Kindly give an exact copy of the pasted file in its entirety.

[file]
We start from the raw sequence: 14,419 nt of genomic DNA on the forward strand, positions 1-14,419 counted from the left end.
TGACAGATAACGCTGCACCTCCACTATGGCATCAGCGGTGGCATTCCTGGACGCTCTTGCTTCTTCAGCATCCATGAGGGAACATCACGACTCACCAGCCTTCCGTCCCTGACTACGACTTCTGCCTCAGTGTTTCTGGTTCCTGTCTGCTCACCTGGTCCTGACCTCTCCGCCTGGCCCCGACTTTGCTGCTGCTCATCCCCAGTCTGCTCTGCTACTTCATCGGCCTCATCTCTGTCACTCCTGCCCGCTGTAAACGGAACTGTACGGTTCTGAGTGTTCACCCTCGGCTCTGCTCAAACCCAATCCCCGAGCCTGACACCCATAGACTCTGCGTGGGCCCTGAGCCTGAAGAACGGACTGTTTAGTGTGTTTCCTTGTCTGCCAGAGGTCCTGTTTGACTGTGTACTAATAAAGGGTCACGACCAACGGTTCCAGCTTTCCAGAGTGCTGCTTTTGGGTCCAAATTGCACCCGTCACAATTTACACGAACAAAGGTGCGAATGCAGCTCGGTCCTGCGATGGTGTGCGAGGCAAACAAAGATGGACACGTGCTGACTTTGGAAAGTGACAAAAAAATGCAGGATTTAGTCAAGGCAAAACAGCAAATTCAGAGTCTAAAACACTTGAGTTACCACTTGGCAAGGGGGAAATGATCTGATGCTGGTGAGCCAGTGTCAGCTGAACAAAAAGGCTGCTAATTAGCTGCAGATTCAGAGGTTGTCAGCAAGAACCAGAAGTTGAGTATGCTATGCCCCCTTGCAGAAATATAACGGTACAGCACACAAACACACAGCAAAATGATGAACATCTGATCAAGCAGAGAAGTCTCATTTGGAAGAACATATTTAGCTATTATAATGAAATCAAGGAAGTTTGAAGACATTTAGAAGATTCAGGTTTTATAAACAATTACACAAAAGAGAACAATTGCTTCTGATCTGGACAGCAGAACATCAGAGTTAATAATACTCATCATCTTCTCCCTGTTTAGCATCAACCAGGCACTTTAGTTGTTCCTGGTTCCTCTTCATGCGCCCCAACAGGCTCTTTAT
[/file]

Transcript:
We start from the raw sequence: 14,419 nt of genomic DNA on the forward strand, positions 1-14,419 counted from the left end.
TGACAGATAACGCTGCACCTCCACTATGGCATCAGCGGTGGCATTCCTGGACGCTCTTGCTTCTTCAGCATCCATGAGGGAACATCACGACTCACCAGCCTTCCGTCCCTGACTACGACTTCTGCCTCAGTGTTTCTGGTTCCTGTCTGCTCACCTGGTCCTGACCTCTCCGCCTGGCCCCGACTTTGCTGCTGCTCATCCCCAGTCTGCTCTGCTACTTCATCGGCCTCATCTCTGTCACTCCTGCCCGCTGTAAACGGAACTGTACGGTTCTGAGTGTTCACCCTCGGCTCTGCTCAAACCCAATCCCCGAGCCTGACACCCATAGACTCTGCGTGGGCCCTGAGCCTGAAGAACGGACTGTTTAGTGTGTTTCCTTGTCTGCCAGAGGTCCTGTTTGACTGTGTACTAATAAAGGGTCACGACCAACGGTTCCAGCTTTCCAGAGTGCTGCTTTTGGGTCCAAATTGCACCCGTCACAATTTACACGAACAAAGGTGCGAATGCAGCTCGGTCCTGCGATGGTGTGCGAGGCAAACAAAGATGGACACGTGCTGACTTTGGAAAGTGACAAAAAAATGCAGGATTTAGTCAAGGCAAAACAGCAAATTCAGAGTCTAAAACACTTGAGTTACCACTTGGCAAGGGGGAAATGATCTGATGCTGGTGAGCCAGTGTCAGCTGAACAAAAAGGCTGCTAATTAGCTGCAGATTCAGAGGTTGTCAGCAAGAACCAGAAGTTGAGTATGCTATGCCCCCTTGCAGAAATATAACGGTACAGCACACAAACACACAGCAAAATGATGAACATCTGATCAAGCAGAGAAGTCTCATTTGGAAGAACATATTTAGCTATTATAATGAAATCAAGGAAGTTTGAAGACATTTAGAAGATTCAGGTTTTATAAACAATTACACAAAAGAGAACAATTGCTTCTGATCTGGACAGCAGAACATCAGAGTTAATAATACTCATCATCTTCTCCCTGTTTAGCATCAACCAGGCACTTTAGTTGTTCCTGGTTCCTCTTCATGCGCCCCAACAGGCTCTTTAT